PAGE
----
Golf Course Management

MAR 2017

Golf Course Management magazine is dedicated to advancing the golf course superintendent profession and helping GCSAA members achieve career success.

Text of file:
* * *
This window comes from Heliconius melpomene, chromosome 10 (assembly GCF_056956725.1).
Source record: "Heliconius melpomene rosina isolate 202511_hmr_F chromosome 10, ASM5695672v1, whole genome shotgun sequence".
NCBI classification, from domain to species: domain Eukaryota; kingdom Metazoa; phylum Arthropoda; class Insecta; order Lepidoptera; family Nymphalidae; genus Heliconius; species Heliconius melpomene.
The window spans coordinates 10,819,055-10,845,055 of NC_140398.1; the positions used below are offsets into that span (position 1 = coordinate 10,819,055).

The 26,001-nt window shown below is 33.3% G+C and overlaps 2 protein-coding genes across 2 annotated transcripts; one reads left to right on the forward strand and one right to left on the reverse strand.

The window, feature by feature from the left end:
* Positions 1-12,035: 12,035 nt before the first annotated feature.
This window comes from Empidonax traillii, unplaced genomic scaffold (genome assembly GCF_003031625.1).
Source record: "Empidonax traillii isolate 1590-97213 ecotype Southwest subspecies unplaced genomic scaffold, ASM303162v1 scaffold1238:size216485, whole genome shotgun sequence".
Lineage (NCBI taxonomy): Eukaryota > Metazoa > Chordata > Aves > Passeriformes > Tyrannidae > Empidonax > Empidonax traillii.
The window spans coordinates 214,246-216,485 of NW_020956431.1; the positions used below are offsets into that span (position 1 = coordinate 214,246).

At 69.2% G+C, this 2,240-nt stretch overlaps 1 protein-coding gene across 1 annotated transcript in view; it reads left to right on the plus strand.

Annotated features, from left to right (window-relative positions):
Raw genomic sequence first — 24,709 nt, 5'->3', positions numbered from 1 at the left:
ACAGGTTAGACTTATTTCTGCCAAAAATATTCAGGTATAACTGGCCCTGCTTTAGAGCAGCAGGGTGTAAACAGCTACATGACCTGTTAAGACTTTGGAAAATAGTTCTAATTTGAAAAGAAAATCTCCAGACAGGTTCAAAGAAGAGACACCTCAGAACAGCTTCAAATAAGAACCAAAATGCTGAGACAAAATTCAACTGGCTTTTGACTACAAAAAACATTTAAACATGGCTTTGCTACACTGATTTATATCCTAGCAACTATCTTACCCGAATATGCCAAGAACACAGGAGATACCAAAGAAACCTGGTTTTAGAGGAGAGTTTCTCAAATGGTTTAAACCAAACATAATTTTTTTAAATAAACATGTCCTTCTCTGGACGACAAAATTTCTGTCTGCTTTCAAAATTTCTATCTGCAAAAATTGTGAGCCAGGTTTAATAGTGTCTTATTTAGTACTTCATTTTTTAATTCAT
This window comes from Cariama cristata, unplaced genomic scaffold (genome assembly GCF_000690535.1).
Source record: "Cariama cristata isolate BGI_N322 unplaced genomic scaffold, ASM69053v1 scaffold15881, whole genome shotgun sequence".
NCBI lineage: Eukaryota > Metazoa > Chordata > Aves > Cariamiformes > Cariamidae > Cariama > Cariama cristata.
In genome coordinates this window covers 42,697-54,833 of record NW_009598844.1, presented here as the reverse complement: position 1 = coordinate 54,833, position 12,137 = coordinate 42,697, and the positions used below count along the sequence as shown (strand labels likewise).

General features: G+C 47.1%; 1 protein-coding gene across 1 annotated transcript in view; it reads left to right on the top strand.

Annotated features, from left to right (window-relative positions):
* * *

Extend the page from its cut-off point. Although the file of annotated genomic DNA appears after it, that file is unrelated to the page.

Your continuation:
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54 GOLF COURSE MANAGEMENT 03.17 Garvin's introduction to golf came cour- tesy of a former Major League Baseball All- Star. Chuck Hinton — the last Washington Senators player to bat .300 before the team moved to Texas — was coaching the baseball team at Howard University. Garvin, a pitcher on that team, always wondered where Hinton disappeared early in the morning. "He was going to play golf," Garvin says. "I told him I wanted to go with him. I'd never thought about playing golf, but it was such a thrill. As a minority, I thought it was some - thing I could hang my hat on." Being a minority is exactly what motivated Turner to become an influence in golf. "When my wife and I were in the military in the 1990s, we were looking for some land in Mississippi, and a realtor took us to a neigh - borhood that had a nice golf course," Turner says. "He said, 'No, you won't end up here — not on this golf course.' Really, he was telling me point-blank that we're black and wouldn't step foot on that golf course." Fast-forward to two years ago, and Turner, who was interested in business land develop - ment, received a call about 162 acres — fea- turing a golf course — situated in the middle of a community called Marlton. He immedi - ately called Jones and Blakeney. They teamed to purchase Marlton, later adding Garvin as co-owner and general manager. The facility features a driving range, restaurant, sports lounge and entertainment area, with plans in the works for a sports apparel shop. "It always was in the back of my mind, what happened all those years before," Turner says. "I may not have been able to get on that golf course in Mississippi in 1995, but now I owned my own golf course less than 15 min - utes from the nation's capital." Visions of hope People like Sondra Williams and her 4-year-old granddaughter, Kylie, represent Marlton's vision. Williams signed up as a vol - unteer for "Golf. My Future. My Game." after Kirby's dedication to it cemented her belief in the cause. "I've seen Craig's commitment, his enthusiasm. They are reaching young people of color and showing them about the game, this world, early on. A sense of inclusion, be - longing, is happening there," says Williams, who takes Kylie to Marlton's driving range to hit balls. "It is taking these kids on a dif - ferent journey — things that translate to all aspects of their lives, like conducting yourself in a kind, courteous manner. Plus, they are learning a demanding game that causes you to step up." Superintendent Brian Judd chose to leave a facility where he'd worked for 24 years to be part of Marlton GC's team and its vision. Photo by Kea Taylor each arrived at that objective in their own unique way. For much of his life, Kirby was more about politics than golf. He served as youth direc - tor for Rev. Jesse Jackson's National Rainbow Coalition, and as political adviser to then- D.C. Mayor Anthony Williams. Later, he was special assistant to the White House Chief of Staff for President Bill Clinton. By that time, though, golf had already hooked Kirby. While he was a defensive back on scholarship at Albion (Mich.) College, friends persuaded him to come play golf with them. He was skeptical, mainly because no - body had presented him with such an oppor- tunity before. "I was too embarrassed to tell them that I never played. In grade school, I'd pass by a golf course a minimum of twice a day, but no one thought to share anything about golf with me," he says. "And I never went to the course, because I didn't think that was what I was supposed to do." After getting acquainted with the sport in college, Kirby succumbed to the bug. "You hit a shot — an occasional miracle — that keeps you coming back," he says. "They are reaching young people of color and showing them about the game, this world, early on." — Sondra Williams

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